90
Danno & a.rand are either paid trolls..or just idiots. go to their profiles.. its proof.
91
"when an initiative fails to address DUI for marijuana, legislatures won't let it slide."

That's really sad. Someone should go to jail because they are impaired, politicians are desperate to lock up anything and anyone for any reason. Amazing article. Anyone voting no this November on this initiative is a fool and should feel at least a little guilt that in over-protecting A MOTHERFUCKING PLANT will continue to kill way more innocent people than the SPD could ever dream of.
92
It is ridiculous listening to the people who make money off of medical marijuana argue with the people who just want pot decriminalized. My father owns a small fencing company and one of his competitors who had been under bidding and stealing jobs from him for years finally went out of business, so what did they do? They started selling medical marijuana. Not because they care about the issue, they did it solely for the money. As do thousands of doctors, lawyers, and other opportunists who do not want this law to pass simply because it cuts into their profit. These people are honestly trying to tell me that they have supported marijuana reform for most of their adult lives, but they don't support this law because they are worried about a DUI... give me a break. They used to care about the issue, now they care about money. This article does not bring up what I believe to be the most important reason we need to have marijuana legalized. When it comes to drugs it is not black and white, there is a gray area known as marijuana. Anyone with any common sense knows that if alcohol and cigarettes are legal, the same should apply to marijuana. It is a huge difference between marijuana and cocaine, heroin, methamphetamine, ect. Drugs are black and white get rid of the gray area.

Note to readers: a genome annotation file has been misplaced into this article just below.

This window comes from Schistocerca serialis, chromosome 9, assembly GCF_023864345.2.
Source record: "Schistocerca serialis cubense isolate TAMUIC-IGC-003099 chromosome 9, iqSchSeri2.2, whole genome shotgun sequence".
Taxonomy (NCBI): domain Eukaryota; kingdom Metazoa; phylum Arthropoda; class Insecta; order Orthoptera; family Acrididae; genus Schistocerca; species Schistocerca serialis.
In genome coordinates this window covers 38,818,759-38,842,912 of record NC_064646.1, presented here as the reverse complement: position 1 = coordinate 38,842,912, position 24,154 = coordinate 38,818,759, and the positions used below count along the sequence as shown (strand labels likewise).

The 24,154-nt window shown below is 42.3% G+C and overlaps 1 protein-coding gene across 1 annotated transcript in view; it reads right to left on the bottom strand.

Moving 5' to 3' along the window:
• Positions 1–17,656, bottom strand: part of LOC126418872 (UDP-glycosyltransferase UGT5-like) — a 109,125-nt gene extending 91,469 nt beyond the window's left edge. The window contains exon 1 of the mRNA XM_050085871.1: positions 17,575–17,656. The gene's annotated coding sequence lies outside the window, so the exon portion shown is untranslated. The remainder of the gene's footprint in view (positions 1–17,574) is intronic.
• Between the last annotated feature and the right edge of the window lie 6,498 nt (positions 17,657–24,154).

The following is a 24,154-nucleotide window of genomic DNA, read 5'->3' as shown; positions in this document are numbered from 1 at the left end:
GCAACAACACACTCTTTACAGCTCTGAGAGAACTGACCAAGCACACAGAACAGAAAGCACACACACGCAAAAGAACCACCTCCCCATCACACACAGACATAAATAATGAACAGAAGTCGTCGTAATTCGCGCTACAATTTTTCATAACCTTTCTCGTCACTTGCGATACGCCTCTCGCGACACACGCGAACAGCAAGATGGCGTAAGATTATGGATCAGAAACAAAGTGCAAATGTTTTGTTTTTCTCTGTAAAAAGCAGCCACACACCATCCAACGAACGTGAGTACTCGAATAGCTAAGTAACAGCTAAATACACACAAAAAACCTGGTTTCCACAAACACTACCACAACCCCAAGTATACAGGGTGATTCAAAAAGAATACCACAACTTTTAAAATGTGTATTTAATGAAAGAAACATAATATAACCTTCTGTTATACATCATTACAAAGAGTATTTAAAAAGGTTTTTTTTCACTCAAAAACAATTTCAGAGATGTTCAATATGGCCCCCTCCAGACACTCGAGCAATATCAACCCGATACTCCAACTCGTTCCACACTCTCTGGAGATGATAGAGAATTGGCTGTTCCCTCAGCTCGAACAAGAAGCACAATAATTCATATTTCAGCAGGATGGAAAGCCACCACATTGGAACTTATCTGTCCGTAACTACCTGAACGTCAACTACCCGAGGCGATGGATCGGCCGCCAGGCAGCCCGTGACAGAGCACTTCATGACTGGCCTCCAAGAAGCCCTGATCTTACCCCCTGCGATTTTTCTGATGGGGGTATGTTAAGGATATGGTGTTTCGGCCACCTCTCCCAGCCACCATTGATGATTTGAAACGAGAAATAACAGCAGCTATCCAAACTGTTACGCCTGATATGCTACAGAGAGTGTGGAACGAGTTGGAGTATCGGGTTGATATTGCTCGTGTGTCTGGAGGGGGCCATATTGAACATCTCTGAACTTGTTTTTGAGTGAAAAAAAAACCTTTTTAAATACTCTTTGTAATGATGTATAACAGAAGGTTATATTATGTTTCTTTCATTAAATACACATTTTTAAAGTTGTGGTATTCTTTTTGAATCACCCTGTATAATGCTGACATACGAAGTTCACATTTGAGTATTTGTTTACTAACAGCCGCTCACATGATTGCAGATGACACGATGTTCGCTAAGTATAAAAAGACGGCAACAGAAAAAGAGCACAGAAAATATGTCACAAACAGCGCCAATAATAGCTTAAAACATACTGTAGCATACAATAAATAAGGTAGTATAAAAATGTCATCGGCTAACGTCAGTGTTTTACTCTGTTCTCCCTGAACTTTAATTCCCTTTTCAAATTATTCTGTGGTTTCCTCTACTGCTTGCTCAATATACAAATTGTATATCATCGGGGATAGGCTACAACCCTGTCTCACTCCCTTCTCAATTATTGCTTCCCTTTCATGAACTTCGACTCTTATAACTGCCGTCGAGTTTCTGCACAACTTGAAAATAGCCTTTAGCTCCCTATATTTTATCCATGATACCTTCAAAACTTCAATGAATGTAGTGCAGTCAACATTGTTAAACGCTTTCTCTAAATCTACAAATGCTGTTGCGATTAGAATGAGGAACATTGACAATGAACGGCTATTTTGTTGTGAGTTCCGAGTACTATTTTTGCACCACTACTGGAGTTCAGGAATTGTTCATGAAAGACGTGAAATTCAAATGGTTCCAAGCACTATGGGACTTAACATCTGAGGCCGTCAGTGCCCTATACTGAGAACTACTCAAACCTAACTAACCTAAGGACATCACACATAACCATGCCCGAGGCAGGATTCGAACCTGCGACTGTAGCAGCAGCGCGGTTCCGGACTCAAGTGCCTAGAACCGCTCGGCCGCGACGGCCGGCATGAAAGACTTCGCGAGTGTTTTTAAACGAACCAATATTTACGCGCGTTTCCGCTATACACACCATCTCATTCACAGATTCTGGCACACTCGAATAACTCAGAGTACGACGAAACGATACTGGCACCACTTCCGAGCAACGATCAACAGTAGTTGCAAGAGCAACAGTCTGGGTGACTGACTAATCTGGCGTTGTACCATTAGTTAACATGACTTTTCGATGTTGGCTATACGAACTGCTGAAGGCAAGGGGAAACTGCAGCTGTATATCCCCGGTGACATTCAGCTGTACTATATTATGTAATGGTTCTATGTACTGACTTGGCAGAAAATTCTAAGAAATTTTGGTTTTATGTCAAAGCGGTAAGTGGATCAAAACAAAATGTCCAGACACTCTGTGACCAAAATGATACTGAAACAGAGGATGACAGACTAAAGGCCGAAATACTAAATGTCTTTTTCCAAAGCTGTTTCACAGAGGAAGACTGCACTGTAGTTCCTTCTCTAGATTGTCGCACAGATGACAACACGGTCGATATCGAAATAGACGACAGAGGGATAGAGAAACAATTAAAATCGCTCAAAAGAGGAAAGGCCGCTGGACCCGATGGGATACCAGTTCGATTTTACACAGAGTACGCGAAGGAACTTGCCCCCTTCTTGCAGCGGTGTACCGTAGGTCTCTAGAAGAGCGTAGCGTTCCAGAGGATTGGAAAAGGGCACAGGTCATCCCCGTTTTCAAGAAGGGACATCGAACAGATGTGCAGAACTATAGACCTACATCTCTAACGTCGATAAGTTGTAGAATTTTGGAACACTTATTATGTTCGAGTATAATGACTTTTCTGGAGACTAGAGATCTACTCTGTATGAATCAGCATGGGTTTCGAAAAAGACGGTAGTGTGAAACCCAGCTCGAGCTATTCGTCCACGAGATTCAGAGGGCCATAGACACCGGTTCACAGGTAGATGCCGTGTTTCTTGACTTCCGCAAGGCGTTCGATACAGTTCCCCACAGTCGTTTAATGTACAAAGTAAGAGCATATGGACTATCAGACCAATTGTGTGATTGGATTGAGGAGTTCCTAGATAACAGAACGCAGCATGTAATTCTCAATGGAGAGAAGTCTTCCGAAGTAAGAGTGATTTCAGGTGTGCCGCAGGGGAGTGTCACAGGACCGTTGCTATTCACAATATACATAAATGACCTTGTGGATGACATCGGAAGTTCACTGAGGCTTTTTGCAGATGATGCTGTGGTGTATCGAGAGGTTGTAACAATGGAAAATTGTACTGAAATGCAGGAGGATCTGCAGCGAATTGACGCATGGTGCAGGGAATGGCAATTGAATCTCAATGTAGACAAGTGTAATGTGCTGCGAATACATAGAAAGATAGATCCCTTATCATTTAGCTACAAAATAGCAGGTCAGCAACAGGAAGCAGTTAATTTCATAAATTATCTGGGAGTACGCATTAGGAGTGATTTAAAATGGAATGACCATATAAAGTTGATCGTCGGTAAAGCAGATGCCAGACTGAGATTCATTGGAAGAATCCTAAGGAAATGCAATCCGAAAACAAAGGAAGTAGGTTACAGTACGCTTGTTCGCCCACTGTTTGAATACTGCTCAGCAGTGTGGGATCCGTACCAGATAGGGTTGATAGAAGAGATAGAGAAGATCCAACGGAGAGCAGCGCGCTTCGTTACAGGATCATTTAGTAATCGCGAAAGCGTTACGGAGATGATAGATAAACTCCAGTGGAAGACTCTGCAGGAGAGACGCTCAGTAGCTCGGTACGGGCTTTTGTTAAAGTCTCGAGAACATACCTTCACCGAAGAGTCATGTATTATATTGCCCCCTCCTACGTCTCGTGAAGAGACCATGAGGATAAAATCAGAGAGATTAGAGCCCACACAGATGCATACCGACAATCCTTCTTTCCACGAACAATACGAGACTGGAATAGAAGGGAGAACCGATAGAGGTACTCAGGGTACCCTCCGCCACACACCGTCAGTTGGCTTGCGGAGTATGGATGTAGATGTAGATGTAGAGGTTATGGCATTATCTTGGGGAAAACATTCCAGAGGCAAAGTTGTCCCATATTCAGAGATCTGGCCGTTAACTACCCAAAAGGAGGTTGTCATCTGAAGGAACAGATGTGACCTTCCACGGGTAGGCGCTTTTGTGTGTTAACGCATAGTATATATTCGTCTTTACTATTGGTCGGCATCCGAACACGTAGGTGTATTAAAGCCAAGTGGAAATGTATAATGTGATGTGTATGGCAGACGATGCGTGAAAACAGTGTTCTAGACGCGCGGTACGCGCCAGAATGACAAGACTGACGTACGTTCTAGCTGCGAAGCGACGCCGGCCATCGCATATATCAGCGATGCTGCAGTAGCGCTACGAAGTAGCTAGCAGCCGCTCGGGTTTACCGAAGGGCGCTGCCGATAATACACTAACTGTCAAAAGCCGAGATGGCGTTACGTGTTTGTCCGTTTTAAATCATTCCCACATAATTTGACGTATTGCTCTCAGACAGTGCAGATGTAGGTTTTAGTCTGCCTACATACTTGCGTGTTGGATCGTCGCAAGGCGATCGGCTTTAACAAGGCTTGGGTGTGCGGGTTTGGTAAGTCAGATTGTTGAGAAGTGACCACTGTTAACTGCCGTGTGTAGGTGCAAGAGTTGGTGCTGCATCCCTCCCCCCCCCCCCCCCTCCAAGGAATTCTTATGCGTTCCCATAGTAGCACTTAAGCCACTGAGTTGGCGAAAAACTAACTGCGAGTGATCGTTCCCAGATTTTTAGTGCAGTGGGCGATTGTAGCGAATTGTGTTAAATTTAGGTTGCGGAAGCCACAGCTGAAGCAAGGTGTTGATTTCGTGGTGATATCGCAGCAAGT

s_pohlman@yahoo.com
93
It is ridiculous to listen to the people who make money off of medical marijuana argue with the people who just want pot decriminalized. My father owns a small fencing company. One of his competitors, who had been severely underbidding jobs and stealing work from him for years, finally went out of business. What did they do? They started selling medical marijuana. Not because they cared about the issue, they did it solely for the money. As do thousands of doctors, lawyers, and other opportunists, who do not want to see marijuana legalized because it will cut into their profit. A lot of the people who make money off of medical marijuana will tell you that they have supported marijuana reform for years, but you don't support this law? Give me a break. I believe that this article failed to mention the most important reason this law needs to pass. Anybody with any common sense knows that if in this country alcohol and cigarettes are legal then marijuana should be too. I believe that right now when it comes to drugs there is a gray area... marijuana. There is a huge difference between marijuana and cocaine, heroine, methamphetamine, etc. Drugs are black and white, get rid of the gray area. Oh and I am pretty sure that are country could use the tax dollars that would be made from marijuana legalization, I just don't know if there is anyone in the government that knows how to save them. Reply to: s_pohlman@yahoo.com